Check out for ways you can be part of the solution rather than part of the problem. If you think you alone are too small to make a difference, you’ve never tried to sleep with a mosquito buzzing your ear.

May 1, 2010 Posted by A. Morton Archibald, Jr., P.E., C.E.M.
President, Alabama Solar Association

The prolific weed that grows rapidly in the south may hold a key to future energy savings.

Civil War soldiers used berries from the pokeberry bushes to make ink. Children smash them to stain their cheeks. Southern cooks have long used the young tender leaves as a cheap vegetable known locally as poke salad. Scientists are trying using them to gather solar radiation.

Researchers at Wake Forest University's Center for Nanotechnology and Molecular Materials have used the red dye made from pokeberries to coat their efficient and inexpensive fiber-based solar cells. The dye acts as an absorber, helping the cell's tiny fibers trap more sunlight to convert into electricity.

The fiber cells can produce as much as twice the power of current flat-cell technology. They are composed of millions of tiny, plastic "cans" that trap light until most of it is absorbed. The fiber solar cells can collect light at any angle from sunrise to sunset.

Let’s hope engineers can make them work in the field nearly as well as scientists can make them work in the lab. I have plenty in my yard I can share with production crews.

May 1, 2010 Posted by A. Morton Archibald, Jr., P.E., C.E.M.
President, Alabama Solar Association

Solar Farms Grow Electricity

Solar farms are an excellent way to generate electricity, and, in North Alabama, they are a profitable investment. They will work in the lower two-thirds of the state only if the owner has a use for most of the electricity onsite. Building a solar farm solely to sell electricity to Alabama Power Company ( is neither encouraged by the utility nor profitable.

Solar farms make electricity from sunshine with no pollution or noise associated with fossil fuel plants. Since fewer people object to living near a solar farm than object to living near a nuclear or coal plant, distribution lines to users are much shorter. More of the electricity generated is available for its intending purpose, because less is lost to the resistance of the distribution lines and transformers.

The perfect place for a solar farm is the roof of a large manufacturing plant, a distribution warehouse, or other structure that uses a lot of electricity while the sun is shining. Roofs are less shaded than are ground locations. Utility connections are usually found just below roof level on one corner of the building close to where you will mount the solar arrays. Roofs are seldom used for purposes other than weather protection, so they are almost always out of the way. In fact, rooftop installations work so well that 80 percent of all PV installations are located there. Properly designed and installed, rooftop solar panels can actually extend the life of a roof while making it cooler.

Building the PV arrays on top of a heavy daytime electrical user is a double bonus. You have all the advantages described above plus the advantage of shorter distribution lines. In most of Alabama, those regions served by the Alabama Power Company, solar farms are only financially feasible when matched to a facility that will use all or most of the electricity generated.

Under the Tennessee Valley Authority (TVA, Green Power Providers program (, the utility will buy all the power your system will produce and pay you a bonus. TVA will reimburse you nine cents per kilowatt hour above the retail rate—even that you use yourself—for the first ten years. TVA then promises to pay you the full retail rate for all the electricity you generate during years 11 through 20 of the program. The Alabama Power Company is only obligated to pay you their “Avoided Cost” rate of about 3.5 cents per kilowatt-hour (kWh) of only that portion of electricity you put back onto the power grid. If you are connected to the Alabama Power grid, you need to use as much of the solar power you produce as possible and minimize that electricity you put back on the grid.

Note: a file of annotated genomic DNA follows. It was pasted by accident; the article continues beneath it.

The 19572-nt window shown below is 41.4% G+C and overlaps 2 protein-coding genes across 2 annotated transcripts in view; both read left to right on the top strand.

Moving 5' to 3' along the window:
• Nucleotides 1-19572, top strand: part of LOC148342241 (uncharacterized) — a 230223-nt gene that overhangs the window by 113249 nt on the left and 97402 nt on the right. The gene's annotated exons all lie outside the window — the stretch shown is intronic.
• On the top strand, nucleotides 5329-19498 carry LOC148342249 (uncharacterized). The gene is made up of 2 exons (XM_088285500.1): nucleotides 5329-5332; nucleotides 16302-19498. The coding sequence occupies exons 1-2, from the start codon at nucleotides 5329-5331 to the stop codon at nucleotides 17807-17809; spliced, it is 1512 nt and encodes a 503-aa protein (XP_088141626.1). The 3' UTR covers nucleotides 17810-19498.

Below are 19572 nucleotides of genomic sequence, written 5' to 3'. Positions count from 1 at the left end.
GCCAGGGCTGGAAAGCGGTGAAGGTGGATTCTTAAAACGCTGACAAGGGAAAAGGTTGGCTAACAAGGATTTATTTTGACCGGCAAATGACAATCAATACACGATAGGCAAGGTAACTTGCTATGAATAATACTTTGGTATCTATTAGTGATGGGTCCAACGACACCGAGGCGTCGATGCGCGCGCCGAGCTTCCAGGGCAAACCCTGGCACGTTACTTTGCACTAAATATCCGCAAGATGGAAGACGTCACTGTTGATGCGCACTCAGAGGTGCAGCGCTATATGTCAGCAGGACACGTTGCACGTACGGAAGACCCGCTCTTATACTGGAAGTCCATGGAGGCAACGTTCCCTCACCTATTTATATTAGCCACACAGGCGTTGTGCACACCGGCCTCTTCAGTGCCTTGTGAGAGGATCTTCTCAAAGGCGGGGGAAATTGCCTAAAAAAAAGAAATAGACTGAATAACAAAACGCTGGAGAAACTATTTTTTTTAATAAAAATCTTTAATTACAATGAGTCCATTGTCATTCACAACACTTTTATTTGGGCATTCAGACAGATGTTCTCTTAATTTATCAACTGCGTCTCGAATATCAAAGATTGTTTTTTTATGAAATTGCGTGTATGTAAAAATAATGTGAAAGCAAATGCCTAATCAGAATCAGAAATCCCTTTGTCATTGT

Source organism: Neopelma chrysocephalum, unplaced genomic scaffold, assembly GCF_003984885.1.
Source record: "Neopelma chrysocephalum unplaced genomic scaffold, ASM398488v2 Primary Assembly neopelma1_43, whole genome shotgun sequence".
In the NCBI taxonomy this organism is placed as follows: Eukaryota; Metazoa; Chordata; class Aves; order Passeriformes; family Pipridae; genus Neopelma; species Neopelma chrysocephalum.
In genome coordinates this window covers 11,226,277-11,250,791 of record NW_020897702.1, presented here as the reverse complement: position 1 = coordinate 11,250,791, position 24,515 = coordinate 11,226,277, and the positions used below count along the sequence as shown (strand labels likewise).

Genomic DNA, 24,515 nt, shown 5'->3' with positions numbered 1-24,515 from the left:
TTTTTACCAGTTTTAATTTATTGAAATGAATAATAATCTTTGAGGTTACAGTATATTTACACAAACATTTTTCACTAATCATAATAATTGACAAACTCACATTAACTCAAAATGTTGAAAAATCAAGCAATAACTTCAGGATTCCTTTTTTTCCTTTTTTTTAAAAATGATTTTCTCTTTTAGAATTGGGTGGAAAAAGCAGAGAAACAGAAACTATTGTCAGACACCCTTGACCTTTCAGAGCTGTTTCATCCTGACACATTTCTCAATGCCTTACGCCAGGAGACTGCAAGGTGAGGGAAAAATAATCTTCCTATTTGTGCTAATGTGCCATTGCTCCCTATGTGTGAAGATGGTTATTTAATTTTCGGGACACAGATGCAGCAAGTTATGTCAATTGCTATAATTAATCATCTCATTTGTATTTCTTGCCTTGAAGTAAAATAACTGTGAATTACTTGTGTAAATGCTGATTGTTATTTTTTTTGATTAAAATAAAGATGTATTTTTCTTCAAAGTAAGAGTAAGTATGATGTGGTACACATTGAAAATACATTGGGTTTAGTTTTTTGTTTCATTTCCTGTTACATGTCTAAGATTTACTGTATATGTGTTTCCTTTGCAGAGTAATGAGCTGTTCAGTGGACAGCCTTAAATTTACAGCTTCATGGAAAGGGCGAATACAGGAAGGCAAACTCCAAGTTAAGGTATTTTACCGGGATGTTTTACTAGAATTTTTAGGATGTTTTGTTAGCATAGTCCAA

Let’s suppose you want to build a modest 100 kilowatt (kW) solar farm. Prices are still dropping, but let’s say you will have to pay $3 per watt or about $300,000 for the project. You will likely be able to build your system for less by the time you are ready to proceed, but let’s stay with the $300,000 figure for now.

A 100 kW system in DeKalb County atop Sand Mountain, Alabama, will produce about 135,000 kWh of electricity for the first year. Productivity of the arrays will decrease to about 80% of the original capacity by the 25th year of the system. This solar farm will produce a little over three million kWh over the 25-year projected lifetime.

The same system in Clay County southeast of Birmingham would produce a little over 138,300 kWh the first year and more than 3.2 million over the 25-year project life of the system. So the Clay system would out produce the DeKalb system by about 6.5 percent. But what is the dollar value of this energy harvest?

Now grab your crystal ball, because here’s where it gets complicated. How much will electricity cost next year? How much for each of the next 25 years?

Let’s look back at the history of energy prices. They have climbed an average of three percent per year, adjusted for inflation, for each of the past ten years. In one of those ten years, however, energy prices climbed a whopping 13 percent. Even with the one anomaly, the past ten years are our best gauge of the next 25.

Inflation has added another two percent per year to energy prices over the past ten years. Inflation was likely slowed by the recession over the last five, but again, it’s the best data we have.

Assuming electric rates climb three percent per year for the next 25, and inflation adds another two percent, we can project TVA rates to rise from 11 cents to near 38 cents per kWh. Alabama Power rates will likely climb from the current 12.5 cent rate to about 43 cents over the same time. Alabama Power’s “avoided cost” rate might climb from 3.5 cents now to about 12 cents during the same period.